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Hover to see how Factors connect to Number Sense. Then click connected Factors to explore strategies related to multiple Factors.

Number Sense includes both the conceptual understanding of whole and rational numbers and their magnitude, and the ability to represent and operate with these numbers. Students with good Number Sense can readily transition between representations of quantity in the real world and mathematical expressions, and therefore can easily access and use their number knowledge to inform their math problem solving.

Number Sense includes multiple skills that begin to develop in the early years (see the Math PK-2 model) and continue to be foundational to successful math learning and performance:

**Symbolic Number:**An understanding of how a quantity maps onto the symbols - or*numerals*- that represent it and the ability to combine those numerals;**Decomposition:**An understanding of how to break numbers into smaller parts;**Place Value:**An understanding of the base-10 system and the value of individual numerals in a multi-digit number; and**Estimation:**The ability to give a rough approximation of the magnitude of a number or value of a calculation.

Providing math tasks with high cognitive demand conveys high expectations for all students by challenging them to engage in higher-order thinking.

CRA is a sequential instructional approach during which students move from working with concrete materials to creating representational drawings to using abstract symbols.

Students activate more cognitive processes by exploring and representing their understandings in visual form.

Continual use of foundational skills with different problems reinforces a conceptual understanding of math skills.

Daily review strengthens previous learning and can lead to fluent recall.

Knowing the language of math is critical because students must use this language to understand math concepts and determine calculations needed.

Thinking of and about patterns encourages learners to look for and understand the rules and relationships that are critical components of mathematical reasoning.

Teaching students to recognize common problem structures helps them transfer solution methods from familiar to unfamiliar problems.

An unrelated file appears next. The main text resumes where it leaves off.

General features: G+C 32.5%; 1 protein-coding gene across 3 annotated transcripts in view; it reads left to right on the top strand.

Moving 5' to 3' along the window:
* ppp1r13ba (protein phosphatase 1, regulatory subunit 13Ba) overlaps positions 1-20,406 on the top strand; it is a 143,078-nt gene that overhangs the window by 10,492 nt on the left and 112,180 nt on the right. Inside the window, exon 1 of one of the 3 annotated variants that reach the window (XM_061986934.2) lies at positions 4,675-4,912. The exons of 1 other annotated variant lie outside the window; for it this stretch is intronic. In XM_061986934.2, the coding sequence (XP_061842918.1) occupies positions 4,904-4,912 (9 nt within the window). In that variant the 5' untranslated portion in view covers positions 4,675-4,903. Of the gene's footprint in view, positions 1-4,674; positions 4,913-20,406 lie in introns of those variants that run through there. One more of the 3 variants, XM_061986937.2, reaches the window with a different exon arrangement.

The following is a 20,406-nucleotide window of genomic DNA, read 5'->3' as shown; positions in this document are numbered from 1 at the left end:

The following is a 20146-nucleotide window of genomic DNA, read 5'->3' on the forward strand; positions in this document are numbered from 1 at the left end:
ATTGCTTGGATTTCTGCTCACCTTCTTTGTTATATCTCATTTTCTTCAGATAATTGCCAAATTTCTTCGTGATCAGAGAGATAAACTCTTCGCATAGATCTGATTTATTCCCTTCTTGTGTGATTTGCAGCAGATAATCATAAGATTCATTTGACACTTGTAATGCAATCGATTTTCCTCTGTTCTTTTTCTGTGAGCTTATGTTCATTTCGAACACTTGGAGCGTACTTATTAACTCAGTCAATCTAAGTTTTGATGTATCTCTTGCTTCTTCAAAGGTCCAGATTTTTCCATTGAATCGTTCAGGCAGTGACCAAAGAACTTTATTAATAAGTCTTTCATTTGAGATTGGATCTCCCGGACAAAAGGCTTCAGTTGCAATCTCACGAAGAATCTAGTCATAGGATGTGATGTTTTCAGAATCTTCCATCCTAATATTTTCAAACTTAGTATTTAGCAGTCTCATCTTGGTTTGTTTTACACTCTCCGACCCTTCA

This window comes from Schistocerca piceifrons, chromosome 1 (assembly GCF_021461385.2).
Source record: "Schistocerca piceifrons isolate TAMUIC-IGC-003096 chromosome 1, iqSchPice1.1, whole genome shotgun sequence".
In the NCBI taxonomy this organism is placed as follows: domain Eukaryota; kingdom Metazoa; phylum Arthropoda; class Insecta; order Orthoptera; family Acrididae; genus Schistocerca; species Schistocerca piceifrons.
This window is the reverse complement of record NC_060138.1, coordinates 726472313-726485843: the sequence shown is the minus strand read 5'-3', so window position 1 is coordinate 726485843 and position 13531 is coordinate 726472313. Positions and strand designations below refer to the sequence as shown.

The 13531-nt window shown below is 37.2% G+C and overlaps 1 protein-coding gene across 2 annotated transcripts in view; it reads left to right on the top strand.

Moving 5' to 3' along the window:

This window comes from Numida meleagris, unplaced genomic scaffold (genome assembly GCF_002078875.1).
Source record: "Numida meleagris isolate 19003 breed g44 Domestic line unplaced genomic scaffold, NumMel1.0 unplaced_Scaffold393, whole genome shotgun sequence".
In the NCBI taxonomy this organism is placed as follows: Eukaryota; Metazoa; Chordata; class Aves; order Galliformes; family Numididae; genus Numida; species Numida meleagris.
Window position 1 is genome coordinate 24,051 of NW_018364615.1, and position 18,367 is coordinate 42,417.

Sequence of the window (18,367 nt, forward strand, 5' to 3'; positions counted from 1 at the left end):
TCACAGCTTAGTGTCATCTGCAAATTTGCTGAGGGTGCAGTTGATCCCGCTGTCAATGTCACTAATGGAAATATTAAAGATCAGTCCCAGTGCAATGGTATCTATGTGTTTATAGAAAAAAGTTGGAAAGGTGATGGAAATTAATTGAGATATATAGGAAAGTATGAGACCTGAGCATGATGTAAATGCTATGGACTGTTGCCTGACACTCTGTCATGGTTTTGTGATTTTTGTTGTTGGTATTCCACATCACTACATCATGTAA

Discussing strategies for solving mathematics problems after initially letting students attempt to problem solve on their own helps them understand how to organize their mathematical thinking and intentionally tackle problems.

Analyzing incorrect worked examples is especially beneficial for helping students develop a conceptual understanding of mathematical processes.

In guided inquiry, teachers help students use their own language for constructing knowledge by active listening and questioning.

Spending time with new content helps move concepts and ideas into Long-term Memory.

Practicing until achieving several error-free attempts is critical for retention.

Math centers support learner interests and promote the development of more complex math skills and social interactions.

Math games allow students to practice many math skills in a fun, applied context.

Rhyming, alliteration, and other sound devices reinforce math skills development by activating the mental processes that promote memory.

When students have meaningful conversations about math and use math vocabulary, they develop the thinking, questioning, and explanation skills needed to master mathematical concepts.

By talking through their thinking at each step of a process, teachers can model what learning looks like.

Providing physical and virtual representations of numbers and math concepts helps activate mental processes.

Easy access to seeing the relationships between numbers promotes Number Sense as students see these connections repeatedly.

When teachers connect math to the students' world, students see how math is relevant and applicable to their daily lives.

Math games and manipulatives for vision differences support math development for learners with visual needs.

Children's literature can be a welcoming way to help students learn math vocabulary and concepts.

When students create their own number and word problems, they connect math concepts to their background knowledge and lived experiences.

Untimed tests provide students the opportunity to flexibly and productively work with numbers, further developing their problem-solving abilities.

Analyzing and discussing solved problems helps students develop a deeper understanding of abstract mathematical processes.

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